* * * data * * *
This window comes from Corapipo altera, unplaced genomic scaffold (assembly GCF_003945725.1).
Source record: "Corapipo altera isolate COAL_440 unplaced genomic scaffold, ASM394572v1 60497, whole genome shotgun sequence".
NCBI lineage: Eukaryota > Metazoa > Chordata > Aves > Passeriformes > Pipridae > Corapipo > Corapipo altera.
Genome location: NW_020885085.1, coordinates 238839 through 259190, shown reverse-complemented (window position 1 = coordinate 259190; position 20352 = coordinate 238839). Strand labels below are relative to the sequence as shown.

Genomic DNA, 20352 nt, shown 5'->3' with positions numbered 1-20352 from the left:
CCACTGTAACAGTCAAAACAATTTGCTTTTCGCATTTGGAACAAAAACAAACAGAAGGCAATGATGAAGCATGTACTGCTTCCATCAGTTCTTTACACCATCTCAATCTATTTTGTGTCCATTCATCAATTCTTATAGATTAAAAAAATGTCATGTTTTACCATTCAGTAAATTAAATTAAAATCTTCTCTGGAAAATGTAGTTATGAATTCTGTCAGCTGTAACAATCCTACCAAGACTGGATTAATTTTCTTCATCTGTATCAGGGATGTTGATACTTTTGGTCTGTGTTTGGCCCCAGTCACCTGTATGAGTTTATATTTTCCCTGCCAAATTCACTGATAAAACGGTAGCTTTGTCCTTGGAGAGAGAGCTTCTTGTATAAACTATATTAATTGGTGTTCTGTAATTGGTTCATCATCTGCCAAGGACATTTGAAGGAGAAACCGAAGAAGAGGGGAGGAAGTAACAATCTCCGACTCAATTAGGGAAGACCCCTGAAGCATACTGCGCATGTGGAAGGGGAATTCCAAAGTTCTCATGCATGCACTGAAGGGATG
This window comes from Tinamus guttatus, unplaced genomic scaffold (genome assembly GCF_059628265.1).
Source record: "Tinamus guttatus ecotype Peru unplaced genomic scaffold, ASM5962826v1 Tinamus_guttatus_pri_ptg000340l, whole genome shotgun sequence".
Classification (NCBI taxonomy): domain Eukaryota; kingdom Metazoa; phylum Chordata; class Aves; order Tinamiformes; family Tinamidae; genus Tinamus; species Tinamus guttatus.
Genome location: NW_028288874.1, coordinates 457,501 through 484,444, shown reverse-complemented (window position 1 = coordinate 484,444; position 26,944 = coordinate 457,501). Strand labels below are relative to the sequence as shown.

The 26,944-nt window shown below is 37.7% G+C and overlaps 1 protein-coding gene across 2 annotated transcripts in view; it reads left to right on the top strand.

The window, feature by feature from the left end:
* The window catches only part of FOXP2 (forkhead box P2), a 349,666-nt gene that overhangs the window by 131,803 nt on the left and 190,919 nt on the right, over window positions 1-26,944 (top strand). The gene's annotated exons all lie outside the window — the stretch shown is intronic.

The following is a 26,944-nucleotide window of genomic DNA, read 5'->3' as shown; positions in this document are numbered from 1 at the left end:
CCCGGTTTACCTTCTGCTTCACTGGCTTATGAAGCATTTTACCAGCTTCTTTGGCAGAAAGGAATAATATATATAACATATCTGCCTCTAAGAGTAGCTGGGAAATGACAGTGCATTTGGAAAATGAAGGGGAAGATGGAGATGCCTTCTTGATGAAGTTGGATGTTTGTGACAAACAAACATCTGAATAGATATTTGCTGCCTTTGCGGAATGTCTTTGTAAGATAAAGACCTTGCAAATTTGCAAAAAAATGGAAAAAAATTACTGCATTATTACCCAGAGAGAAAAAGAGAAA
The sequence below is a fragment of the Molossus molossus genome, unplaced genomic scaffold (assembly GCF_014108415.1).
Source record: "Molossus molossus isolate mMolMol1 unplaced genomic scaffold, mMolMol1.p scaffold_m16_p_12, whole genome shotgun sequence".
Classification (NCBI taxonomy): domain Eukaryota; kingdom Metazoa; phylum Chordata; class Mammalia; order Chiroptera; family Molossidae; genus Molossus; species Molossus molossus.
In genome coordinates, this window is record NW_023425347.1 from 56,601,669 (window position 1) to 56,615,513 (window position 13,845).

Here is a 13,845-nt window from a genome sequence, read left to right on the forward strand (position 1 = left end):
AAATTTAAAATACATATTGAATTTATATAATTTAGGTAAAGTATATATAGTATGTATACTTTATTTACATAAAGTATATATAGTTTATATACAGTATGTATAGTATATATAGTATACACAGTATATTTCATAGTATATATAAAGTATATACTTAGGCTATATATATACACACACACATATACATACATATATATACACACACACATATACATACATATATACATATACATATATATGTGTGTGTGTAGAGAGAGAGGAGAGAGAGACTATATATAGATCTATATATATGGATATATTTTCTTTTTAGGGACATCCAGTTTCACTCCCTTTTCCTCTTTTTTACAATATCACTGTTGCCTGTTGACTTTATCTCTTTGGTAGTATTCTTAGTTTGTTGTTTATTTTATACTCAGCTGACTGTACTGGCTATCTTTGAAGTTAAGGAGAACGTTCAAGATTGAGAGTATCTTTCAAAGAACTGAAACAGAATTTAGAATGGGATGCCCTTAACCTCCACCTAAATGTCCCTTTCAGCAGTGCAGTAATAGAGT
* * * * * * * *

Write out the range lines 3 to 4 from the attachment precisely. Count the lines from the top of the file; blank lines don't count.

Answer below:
NCBI lineage: Eukaryota > Metazoa > Chordata > Aves > Passeriformes > Pipridae > Corapipo > Corapipo altera.
Genome location: NW_020885085.1, coordinates 238839 through 259190, shown reverse-complemented (window position 1 = coordinate 259190; position 20352 = coordinate 238839). Strand labels below are relative to the sequence as shown.